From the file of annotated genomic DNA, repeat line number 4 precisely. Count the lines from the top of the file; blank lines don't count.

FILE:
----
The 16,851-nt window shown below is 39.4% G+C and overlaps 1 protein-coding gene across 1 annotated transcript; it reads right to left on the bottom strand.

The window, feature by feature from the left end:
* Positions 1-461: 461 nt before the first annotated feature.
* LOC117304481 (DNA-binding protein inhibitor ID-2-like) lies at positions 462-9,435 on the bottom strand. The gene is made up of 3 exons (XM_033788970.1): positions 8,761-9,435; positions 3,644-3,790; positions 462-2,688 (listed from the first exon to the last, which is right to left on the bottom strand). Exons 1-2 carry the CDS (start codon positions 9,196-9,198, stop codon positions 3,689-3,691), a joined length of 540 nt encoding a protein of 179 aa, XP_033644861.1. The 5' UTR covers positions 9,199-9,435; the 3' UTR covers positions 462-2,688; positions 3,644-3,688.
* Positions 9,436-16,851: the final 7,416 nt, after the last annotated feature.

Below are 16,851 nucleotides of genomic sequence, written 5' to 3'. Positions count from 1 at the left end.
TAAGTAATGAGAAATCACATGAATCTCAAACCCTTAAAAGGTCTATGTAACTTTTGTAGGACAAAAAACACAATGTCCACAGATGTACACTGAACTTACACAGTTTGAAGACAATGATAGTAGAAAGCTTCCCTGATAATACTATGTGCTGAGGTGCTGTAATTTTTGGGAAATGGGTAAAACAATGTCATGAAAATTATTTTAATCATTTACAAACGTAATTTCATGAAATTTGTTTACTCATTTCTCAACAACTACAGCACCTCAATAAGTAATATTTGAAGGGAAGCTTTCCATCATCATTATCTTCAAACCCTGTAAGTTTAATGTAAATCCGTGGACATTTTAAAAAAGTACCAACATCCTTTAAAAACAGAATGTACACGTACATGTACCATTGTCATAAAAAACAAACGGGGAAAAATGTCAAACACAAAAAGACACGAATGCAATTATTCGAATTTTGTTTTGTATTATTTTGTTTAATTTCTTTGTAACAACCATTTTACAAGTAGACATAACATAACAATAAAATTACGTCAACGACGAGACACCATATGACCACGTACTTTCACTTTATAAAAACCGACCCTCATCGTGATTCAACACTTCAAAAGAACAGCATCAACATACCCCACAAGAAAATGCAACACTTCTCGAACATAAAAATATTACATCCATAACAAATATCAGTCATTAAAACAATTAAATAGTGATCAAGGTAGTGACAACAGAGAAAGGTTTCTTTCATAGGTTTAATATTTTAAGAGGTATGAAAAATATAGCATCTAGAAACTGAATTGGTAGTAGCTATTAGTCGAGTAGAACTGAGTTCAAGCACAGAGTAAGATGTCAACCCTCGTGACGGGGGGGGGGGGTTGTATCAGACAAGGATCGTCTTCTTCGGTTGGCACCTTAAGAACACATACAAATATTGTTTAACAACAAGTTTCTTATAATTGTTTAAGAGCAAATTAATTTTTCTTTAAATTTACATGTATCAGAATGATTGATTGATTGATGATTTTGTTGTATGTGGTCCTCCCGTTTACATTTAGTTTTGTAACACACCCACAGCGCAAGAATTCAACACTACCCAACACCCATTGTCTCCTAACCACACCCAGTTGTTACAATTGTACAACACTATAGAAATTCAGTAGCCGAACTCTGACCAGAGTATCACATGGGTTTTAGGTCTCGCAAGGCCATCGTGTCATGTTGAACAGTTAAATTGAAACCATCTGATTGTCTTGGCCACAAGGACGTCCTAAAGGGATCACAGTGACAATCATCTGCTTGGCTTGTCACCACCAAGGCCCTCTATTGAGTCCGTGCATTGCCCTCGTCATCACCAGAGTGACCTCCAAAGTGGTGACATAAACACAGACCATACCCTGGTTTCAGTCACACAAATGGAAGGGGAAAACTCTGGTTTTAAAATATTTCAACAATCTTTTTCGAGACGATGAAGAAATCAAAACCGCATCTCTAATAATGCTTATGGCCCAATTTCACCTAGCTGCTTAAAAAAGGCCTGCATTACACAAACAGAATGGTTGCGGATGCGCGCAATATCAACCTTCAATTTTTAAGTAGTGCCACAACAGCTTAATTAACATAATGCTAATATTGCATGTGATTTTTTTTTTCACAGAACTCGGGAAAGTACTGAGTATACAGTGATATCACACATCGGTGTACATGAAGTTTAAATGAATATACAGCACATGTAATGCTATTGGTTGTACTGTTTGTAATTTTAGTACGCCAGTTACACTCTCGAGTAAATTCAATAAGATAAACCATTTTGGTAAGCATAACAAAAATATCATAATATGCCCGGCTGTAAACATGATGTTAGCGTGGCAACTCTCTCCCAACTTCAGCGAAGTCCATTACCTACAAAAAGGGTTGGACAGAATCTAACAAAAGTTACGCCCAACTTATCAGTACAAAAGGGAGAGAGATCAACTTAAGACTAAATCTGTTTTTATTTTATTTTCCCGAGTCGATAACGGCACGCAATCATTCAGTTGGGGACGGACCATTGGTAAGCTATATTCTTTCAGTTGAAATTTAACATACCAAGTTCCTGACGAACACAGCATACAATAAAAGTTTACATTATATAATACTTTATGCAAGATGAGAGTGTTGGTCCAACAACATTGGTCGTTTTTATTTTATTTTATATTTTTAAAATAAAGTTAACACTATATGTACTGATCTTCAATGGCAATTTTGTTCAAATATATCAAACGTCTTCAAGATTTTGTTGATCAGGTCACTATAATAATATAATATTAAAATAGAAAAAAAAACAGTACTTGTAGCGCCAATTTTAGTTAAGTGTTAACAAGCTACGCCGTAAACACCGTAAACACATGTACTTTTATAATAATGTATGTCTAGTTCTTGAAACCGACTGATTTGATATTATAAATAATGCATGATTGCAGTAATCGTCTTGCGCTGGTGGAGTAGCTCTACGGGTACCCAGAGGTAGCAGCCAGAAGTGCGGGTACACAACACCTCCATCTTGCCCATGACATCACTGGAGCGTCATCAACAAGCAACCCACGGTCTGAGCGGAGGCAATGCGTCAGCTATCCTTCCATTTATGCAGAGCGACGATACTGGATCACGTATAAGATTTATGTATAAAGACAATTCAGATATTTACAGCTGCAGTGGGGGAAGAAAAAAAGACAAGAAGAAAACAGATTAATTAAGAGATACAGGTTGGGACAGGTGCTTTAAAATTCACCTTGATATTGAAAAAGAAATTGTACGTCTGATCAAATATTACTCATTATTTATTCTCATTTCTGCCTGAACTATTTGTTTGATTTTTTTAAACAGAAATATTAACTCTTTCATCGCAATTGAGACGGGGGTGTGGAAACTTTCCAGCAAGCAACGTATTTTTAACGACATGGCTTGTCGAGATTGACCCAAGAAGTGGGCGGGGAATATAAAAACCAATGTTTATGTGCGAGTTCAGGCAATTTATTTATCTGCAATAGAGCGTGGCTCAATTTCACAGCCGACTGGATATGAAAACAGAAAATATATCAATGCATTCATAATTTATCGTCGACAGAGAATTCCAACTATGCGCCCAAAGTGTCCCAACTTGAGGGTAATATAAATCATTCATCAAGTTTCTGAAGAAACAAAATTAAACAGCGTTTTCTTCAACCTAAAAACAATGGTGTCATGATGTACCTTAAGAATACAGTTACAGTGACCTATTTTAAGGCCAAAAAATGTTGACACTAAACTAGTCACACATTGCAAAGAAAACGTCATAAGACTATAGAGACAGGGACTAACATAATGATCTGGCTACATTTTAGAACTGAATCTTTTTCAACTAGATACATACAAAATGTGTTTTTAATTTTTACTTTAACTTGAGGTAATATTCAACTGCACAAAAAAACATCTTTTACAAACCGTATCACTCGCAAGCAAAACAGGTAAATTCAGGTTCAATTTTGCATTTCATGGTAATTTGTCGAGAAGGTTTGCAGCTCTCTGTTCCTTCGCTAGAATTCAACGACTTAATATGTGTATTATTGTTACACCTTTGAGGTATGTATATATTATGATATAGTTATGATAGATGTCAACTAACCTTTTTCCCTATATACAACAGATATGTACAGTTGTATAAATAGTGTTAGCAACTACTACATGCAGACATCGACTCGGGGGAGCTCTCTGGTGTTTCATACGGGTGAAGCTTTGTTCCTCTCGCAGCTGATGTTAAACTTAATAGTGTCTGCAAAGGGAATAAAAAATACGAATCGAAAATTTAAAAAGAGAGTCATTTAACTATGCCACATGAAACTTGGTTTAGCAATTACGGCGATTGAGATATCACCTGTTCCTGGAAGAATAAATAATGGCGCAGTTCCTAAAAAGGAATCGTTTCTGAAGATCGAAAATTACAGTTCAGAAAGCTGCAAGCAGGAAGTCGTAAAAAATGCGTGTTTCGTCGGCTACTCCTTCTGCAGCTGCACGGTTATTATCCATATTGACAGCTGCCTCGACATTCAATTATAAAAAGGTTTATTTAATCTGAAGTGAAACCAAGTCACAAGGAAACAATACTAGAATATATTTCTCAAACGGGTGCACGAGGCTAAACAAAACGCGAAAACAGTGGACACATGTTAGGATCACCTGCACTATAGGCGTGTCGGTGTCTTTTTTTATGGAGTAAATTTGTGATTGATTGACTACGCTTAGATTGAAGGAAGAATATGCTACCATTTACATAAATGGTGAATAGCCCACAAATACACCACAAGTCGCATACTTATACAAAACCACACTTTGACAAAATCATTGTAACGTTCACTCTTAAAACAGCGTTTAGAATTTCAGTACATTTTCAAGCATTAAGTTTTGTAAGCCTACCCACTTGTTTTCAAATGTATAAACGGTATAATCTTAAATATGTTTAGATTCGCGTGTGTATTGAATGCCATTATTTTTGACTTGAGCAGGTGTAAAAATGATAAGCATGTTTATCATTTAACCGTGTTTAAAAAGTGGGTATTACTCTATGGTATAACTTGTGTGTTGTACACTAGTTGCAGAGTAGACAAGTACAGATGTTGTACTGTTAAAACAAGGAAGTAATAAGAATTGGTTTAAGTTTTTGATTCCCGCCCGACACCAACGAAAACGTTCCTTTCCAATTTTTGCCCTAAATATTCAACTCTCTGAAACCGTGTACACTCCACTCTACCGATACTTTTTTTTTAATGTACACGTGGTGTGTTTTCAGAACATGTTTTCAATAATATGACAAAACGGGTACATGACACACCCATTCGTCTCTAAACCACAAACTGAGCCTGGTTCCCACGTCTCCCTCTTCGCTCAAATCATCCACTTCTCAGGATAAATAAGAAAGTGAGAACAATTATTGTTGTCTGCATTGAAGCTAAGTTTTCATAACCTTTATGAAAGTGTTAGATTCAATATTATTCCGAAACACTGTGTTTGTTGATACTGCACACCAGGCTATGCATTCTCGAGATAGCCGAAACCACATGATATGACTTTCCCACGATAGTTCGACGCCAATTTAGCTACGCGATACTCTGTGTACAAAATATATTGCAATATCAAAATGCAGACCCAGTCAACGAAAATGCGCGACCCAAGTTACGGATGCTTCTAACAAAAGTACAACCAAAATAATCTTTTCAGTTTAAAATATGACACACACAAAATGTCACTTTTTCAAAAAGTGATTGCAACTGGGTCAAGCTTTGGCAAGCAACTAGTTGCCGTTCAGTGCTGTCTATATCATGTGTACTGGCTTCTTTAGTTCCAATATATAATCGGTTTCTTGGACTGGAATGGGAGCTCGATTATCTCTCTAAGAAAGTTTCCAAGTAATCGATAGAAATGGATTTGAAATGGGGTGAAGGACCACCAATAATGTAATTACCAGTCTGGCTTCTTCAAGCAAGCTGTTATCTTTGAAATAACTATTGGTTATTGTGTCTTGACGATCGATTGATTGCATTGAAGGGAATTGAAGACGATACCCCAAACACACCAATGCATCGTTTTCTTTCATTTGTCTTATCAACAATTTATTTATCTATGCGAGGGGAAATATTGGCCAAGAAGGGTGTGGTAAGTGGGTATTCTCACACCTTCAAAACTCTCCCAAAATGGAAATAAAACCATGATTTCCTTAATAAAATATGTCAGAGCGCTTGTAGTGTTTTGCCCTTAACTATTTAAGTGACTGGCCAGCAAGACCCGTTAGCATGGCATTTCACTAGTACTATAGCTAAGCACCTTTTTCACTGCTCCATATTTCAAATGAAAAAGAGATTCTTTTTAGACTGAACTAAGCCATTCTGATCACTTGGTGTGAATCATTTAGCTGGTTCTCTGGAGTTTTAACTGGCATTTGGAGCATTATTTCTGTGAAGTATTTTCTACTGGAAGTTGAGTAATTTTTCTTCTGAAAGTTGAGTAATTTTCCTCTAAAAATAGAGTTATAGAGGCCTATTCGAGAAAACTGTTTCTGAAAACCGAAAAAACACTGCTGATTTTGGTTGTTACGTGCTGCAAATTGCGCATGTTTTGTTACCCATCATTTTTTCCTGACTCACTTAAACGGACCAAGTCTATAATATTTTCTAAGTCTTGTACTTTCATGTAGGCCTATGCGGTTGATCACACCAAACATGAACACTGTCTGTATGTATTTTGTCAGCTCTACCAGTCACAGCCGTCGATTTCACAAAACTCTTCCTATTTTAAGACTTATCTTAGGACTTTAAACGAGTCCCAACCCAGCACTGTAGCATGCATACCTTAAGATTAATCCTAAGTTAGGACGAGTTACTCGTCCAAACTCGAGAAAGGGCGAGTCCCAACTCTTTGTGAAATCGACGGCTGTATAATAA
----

* LOC117304481 (DNA-binding protein inhibitor ID-2-like) lies at positions 462-9,435 on the bottom strand. The gene is made up of 3 exons (XM_033788970.1): positions 8,761-9,435; positions 3,644-3,790; positions 462-2,688 (listed from the first exon to the last, which is right to left on the bottom strand). Exons 1-2 carry the CDS (start codon positions 9,196-9,198, stop codon positions 3,689-3,691), a joined length of 540 nt encoding a protein of 179 aa, XP_033644861.1. The 5' UTR covers positions 9,199-9,435; the 3' UTR covers positions 462-2,688; positions 3,644-3,688.